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Date Created
2014

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Resisting displacement through culture and care: workplace immigration raids and the Loop 202 Freeway on Akimel O'odham land in Phoenix, Arizona, 2012-2014

Description

Low-income communities of color in the U.S. today are often vulnerable to displacement, forced relocation away from the places they call home. Displacement takes many forms, including immigration enforcement, mass incarceration, gentrification, and unwanted development. This dissertation juxtaposes two different

Low-income communities of color in the U.S. today are often vulnerable to displacement, forced relocation away from the places they call home. Displacement takes many forms, including immigration enforcement, mass incarceration, gentrification, and unwanted development. This dissertation juxtaposes two different examples of displacement, emphasizing similarities in lived experiences. Mixed methods including document-based research, map-making, visual ethnography, participant observation, and interviews were used to examine two case studies in Phoenix, Arizona: (1) workplace immigration raids, which overwhelmingly target Latino migrant workers; and (2) the Loop 202 freeway, which would disproportionately impact Akimel O'odham land. Drawing on critical geography, critical ethnic studies, feminist theory, carceral studies, and decolonial theory, this research considers: the social, economic, and political causes of displacement, its impact on the cultural and social meanings of space, the everyday practices that allow people to survive economically and emotionally, and the strategies used to organize against relocation.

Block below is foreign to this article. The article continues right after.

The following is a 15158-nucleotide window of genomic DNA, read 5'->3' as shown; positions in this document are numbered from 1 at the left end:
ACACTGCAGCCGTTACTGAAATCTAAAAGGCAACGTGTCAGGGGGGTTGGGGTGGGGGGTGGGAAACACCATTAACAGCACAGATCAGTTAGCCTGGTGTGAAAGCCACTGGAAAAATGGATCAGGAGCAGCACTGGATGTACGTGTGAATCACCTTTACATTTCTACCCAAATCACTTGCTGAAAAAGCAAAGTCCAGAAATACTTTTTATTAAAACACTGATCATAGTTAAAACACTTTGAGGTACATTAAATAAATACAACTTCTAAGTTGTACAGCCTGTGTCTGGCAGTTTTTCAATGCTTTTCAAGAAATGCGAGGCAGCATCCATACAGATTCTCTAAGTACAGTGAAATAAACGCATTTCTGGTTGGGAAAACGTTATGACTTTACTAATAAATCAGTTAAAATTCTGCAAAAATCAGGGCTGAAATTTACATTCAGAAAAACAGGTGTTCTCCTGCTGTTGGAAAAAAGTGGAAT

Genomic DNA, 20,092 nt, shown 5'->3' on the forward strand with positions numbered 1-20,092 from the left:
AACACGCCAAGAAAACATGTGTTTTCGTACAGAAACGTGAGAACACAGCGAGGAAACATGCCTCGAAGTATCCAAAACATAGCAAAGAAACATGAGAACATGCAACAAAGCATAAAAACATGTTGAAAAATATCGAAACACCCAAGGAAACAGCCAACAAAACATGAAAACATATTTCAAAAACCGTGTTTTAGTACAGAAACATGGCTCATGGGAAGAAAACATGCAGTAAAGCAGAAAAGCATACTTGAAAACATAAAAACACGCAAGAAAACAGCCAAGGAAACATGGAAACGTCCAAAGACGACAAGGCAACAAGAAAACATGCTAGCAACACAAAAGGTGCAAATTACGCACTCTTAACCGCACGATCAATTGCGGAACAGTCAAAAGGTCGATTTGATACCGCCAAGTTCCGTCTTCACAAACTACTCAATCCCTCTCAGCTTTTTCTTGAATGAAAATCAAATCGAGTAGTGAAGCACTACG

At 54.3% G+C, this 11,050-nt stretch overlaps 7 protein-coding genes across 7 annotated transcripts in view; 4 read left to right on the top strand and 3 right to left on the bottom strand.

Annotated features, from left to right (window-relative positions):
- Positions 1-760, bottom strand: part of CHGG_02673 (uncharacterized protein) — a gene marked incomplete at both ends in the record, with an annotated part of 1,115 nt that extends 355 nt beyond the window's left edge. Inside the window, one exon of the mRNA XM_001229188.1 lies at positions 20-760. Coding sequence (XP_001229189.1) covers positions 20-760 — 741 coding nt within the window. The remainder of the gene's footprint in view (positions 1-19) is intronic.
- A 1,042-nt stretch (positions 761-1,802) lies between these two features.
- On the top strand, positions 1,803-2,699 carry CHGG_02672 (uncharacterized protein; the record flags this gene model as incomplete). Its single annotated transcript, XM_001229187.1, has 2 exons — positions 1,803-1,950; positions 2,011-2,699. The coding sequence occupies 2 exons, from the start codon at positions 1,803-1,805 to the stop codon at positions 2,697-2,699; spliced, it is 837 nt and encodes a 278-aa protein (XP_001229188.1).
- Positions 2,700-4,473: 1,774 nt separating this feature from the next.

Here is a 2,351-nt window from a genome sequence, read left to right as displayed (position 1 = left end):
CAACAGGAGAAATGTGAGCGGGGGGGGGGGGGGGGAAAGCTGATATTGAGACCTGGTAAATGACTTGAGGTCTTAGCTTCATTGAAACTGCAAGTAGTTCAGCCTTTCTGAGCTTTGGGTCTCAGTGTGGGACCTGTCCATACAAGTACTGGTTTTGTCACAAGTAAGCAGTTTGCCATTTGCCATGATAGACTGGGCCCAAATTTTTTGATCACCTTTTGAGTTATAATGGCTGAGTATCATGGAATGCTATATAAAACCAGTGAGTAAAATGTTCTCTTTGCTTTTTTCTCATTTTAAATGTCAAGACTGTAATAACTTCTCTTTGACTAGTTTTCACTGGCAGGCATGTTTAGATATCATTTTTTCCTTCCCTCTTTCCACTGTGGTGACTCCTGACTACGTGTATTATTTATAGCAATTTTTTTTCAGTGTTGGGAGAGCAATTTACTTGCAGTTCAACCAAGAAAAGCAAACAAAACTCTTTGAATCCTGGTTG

Although raids are often represented as momentary spectacles of danger and containment, from a worker's perspective, raids are long trajectories through multiple sites of domination. Raids' racial geographies reinforce urban segregation, while traumatization in carceral space reduces the power of Latino migrants in the workplace. Expressions of care among raided workers and others in jail and detention make carceral spaces more livable, and contribute to movement building and abolitionist sentiments outside detention.

The Loop 202 would result in a loss of native land and sovereignty, including clean air and a mountain sacred to O'odham people. While the proposal originated with corporate desire for a transnational trade corridor, it has been sustained by local industry, the perceived inevitability of development, and colonial narratives about native people and land. O'odham artists, mothers, and elders counter the freeway's colonial logics through stories that emphasize balance, collective care over individual profit, and historical consciousness.